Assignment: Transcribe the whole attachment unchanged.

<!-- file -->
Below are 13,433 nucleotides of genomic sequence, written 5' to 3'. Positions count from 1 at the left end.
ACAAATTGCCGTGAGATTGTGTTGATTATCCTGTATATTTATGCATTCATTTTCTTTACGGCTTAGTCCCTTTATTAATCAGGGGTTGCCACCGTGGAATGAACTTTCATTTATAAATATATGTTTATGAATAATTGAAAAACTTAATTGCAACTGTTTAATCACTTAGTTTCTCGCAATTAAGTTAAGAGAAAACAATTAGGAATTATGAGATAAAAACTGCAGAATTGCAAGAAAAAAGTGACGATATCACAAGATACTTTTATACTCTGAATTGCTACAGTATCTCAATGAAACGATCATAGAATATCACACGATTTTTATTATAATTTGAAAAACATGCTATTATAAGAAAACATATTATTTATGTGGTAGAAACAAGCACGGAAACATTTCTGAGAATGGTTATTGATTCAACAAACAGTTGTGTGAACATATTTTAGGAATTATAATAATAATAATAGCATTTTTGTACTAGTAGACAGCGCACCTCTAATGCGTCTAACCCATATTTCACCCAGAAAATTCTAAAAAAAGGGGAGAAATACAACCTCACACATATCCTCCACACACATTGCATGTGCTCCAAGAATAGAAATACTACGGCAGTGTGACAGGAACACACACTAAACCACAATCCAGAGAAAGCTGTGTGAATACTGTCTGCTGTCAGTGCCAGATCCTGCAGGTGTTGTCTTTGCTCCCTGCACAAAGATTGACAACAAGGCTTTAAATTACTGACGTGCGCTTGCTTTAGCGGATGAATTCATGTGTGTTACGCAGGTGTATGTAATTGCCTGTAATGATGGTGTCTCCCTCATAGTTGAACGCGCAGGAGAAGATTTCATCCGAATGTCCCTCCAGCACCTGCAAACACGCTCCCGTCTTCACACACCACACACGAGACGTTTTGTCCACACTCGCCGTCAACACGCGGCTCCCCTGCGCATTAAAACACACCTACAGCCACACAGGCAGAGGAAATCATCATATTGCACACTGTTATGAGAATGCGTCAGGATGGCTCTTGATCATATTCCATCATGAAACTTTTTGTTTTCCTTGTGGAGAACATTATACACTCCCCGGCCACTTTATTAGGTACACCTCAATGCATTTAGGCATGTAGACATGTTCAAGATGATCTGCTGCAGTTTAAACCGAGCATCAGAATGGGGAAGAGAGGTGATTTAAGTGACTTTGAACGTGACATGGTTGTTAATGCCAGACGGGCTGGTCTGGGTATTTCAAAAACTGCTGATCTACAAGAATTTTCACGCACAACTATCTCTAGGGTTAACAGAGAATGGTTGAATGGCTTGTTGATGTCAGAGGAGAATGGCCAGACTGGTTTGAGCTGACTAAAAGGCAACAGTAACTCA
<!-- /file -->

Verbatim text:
Below are 13,433 nucleotides of genomic sequence, written 5' to 3'. Positions count from 1 at the left end.
ACAAATTGCCGTGAGATTGTGTTGATTATCCTGTATATTTATGCATTCATTTTCTTTACGGCTTAGTCCCTTTATTAATCAGGGGTTGCCACCGTGGAATGAACTTTCATTTATAAATATATGTTTATGAATAATTGAAAAACTTAATTGCAACTGTTTAATCACTTAGTTTCTCGCAATTAAGTTAAGAGAAAACAATTAGGAATTATGAGATAAAAACTGCAGAATTGCAAGAAAAAAGTGACGATATCACAAGATACTTTTATACTCTGAATTGCTACAGTATCTCAATGAAACGATCATAGAATATCACACGATTTTTATTATAATTTGAAAAACATGCTATTATAAGAAAACATATTATTTATGTGGTAGAAACAAGCACGGAAACATTTCTGAGAATGGTTATTGATTCAACAAACAGTTGTGTGAACATATTTTAGGAATTATAATAATAATAATAGCATTTTTGTACTAGTAGACAGCGCACCTCTAATGCGTCTAACCCATATTTCACCCAGAAAATTCTAAAAAAAGGGGAGAAATACAACCTCACACATATCCTCCACACACATTGCATGTGCTCCAAGAATAGAAATACTACGGCAGTGTGACAGGAACACACACTAAACCACAATCCAGAGAAAGCTGTGTGAATACTGTCTGCTGTCAGTGCCAGATCCTGCAGGTGTTGTCTTTGCTCCCTGCACAAAGATTGACAACAAGGCTTTAAATTACTGACGTGCGCTTGCTTTAGCGGATGAATTCATGTGTGTTACGCAGGTGTATGTAATTGCCTGTAATGATGGTGTCTCCCTCATAGTTGAACGCGCAGGAGAAGATTTCATCCGAATGTCCCTCCAGCACCTGCAAACACGCTCCCGTCTTCACACACCACACACGAGACGTTTTGTCCACACTCGCCGTCAACACGCGGCTCCCCTGCGCATTAAAACACACCTACAGCCACACAGGCAGAGGAAATCATCATATTGCACACTGTTATGAGAATGCGTCAGGATGGCTCTTGATCATATTCCATCATGAAACTTTTTGTTTTCCTTGTGGAGAACATTATACACTCCCCGGCCACTTTATTAGGTACACCTCAATGCATTTAGGCATGTAGACATGTTCAAGATGATCTGCTGCAGTTTAAACCGAGCATCAGAATGGGGAAGAGAGGTGATTTAAGTGACTTTGAACGTGACATGGTTGTTAATGCCAGACGGGCTGGTCTGGGTATTTCAAAAACTGCTGATCTACAAGAATTTTCACGCACAACTATCTCTAGGGTTAACAGAGAATGGTTGAATGGCTTGTTGATGTCAGAGGAGAATGGCCAGACTGGTTTGAGCTGACTAAAAGGCAACAGTAACTCA